Mexico City. The union reported that AFL-CIO, the largest trade union in the United States, handed over to Washington on Monday a request to the United States government to file its first labor complaint against Mexico under the Mexico, USA, and Canada Treaty (TMEC). .
The AFL-CIO petition states that workers at the Tridonex auto parts plant in Matamoros have been denied independent union representation in violation of the treaty, which replaced the North American Free Trade Agreement (NAFTA) last year.
Since the entry into force of the North American Free Trade Agreement in 1994, which has had few tools to enforce labor standards, wages in Mexico have stagnated and are now the lowest among the Organization for Economic Cooperation and Development (OECD) countries.
TMEC is designed to change that by enabling workers to demand better wages, which also aims to prevent lower labor costs from cutting more jobs in the US.
Reuters reported last week that hundreds of workers have sought representation since 2019 by a new union led by activist and lawyer Susanna Prieto. However, state labor officials never put his request to a vote.
Prieto said about 600 of his Tridonex supporters were fired last year, in what some workers described as revenge for their efforts to transform unions.
Tridonex’s parent company is Philadelphia-based Cardone Industries, controlled by Canadian Brookfield Asset Management. Cardon did not respond to a request for comment.
“Everything is wrong,” said Jesus Mendoza, leader of the SITPME union, which represents the Tridonex workers. “The majority of Tridonex employees are 100 percent with SITPME.”
Under the TMEC Rapid Response Action Mechanism, companies in Mexico and the United States could face tariffs and other penalties for failing to guarantee workers’ rights, such as freedom of association.
The AFL-CIO petition marks the first time that the enforcement component of a TMEC trade agreement has been put into effect. Companies and activists will be very alert.
“This sets a precedent,” said Kathryn Feingold, director of international management at AFL-CIO, who has pushed for improved provisions for workers’ rights at TMEC. “It will be a test of this new system.”
The AFL-CIO will send the petition to the United States Bureau of Commerce and Labor, which has 30 days to review the suit and determine whether the case should be brought to the Mexican government for further review.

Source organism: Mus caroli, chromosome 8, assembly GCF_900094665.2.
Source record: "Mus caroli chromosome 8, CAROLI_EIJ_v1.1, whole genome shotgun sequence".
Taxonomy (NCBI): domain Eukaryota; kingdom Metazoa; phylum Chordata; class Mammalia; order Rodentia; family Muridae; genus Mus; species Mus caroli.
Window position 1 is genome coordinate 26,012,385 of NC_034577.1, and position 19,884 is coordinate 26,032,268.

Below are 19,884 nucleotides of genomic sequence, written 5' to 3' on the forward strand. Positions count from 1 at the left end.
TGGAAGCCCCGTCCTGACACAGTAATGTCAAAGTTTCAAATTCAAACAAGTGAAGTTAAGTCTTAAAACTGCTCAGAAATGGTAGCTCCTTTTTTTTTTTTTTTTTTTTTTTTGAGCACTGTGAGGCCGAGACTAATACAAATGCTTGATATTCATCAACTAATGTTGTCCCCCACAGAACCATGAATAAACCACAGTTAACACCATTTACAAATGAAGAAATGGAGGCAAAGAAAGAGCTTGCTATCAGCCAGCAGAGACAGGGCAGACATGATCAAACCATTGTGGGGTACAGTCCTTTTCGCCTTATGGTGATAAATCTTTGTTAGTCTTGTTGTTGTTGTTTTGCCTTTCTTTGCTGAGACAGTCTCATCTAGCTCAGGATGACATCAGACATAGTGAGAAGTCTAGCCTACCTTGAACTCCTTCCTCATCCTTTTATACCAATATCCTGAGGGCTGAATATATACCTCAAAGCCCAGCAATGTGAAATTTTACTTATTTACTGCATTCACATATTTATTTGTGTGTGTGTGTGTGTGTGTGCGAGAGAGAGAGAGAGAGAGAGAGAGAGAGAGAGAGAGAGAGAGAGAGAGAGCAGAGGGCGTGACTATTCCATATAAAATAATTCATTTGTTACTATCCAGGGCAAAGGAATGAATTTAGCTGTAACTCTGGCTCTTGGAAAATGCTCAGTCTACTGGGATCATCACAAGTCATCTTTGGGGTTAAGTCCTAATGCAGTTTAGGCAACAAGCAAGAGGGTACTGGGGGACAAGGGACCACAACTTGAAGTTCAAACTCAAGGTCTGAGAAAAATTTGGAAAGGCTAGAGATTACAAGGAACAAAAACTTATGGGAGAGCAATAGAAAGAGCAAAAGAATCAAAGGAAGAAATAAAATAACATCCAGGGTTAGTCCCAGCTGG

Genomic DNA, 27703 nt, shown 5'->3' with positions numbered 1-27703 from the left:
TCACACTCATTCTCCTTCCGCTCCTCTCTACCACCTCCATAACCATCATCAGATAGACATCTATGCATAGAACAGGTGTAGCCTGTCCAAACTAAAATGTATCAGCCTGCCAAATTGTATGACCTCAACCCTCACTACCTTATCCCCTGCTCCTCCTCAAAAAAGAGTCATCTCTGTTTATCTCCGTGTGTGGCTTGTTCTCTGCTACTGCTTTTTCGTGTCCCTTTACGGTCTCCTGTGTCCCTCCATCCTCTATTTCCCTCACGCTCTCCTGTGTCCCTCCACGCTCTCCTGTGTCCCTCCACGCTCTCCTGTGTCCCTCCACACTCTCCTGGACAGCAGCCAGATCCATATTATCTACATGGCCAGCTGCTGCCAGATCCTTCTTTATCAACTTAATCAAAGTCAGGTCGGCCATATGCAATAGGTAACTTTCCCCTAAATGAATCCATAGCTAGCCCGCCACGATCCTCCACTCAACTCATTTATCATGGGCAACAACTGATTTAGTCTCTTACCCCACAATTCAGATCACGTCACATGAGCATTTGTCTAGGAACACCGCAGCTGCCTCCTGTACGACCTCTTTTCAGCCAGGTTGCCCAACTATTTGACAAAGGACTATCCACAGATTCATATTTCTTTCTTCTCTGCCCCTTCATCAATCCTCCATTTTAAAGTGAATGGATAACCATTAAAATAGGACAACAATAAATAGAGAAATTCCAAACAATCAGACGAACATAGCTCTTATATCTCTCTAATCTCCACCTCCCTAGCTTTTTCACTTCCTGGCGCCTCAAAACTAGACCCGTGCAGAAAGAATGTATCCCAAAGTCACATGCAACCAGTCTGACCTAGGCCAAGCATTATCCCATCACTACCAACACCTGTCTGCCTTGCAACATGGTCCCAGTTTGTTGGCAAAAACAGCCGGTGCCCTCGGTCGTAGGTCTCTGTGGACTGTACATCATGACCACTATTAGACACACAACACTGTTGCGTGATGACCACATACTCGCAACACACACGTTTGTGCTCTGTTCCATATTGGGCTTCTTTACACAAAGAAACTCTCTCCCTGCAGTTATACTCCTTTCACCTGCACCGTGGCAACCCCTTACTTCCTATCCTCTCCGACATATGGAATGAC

Mexican labor officials will then work with their US counterparts to agree terms to remedy the situation. The entire process, including the final stage of determining possible penalties and fines, must be resolved within five months.
A US official said President Joe Biden’s administration will look into cases that fall under the provisions of TMEC’s labor law.
“We will carefully review the rapid response complaints submitted regarding any denial of rights,” he said.
Neither the Mexican Ministry of Labor nor the government of the state of Tamaulipas, where Matamoros is located, responded to requests for comment. A spokeswoman for the Mexican Economy Ministry said she would respond when she received the official notification.
“Most of this can be fixed fairly quickly if there is political will,” said Benjamin Davis, International Affairs Director for United Steel Workers, part of the AFL-CIO.
Mexican President Andres Manuel Lopez Obrador, who implemented a labor reform in 2019, has promised to cancel Mexican protection contracts that, according to critics, put the interests of companies ahead of workers’ rights, which are also a priority for TMEC.
However, the new law is gradually being implemented throughout Mexico and the changes will not begin to arrive in the state of Tamaulipas, where Matamoros is located, until 2022.
The petition was also endorsed by the Service Personnel International Union (SEIU), which represents Cardon’s employees in the United States, along with the World Trade Watch organization of the Citizen General’s Association, a US nonprofit, and the Brito Union, called SNITIS.
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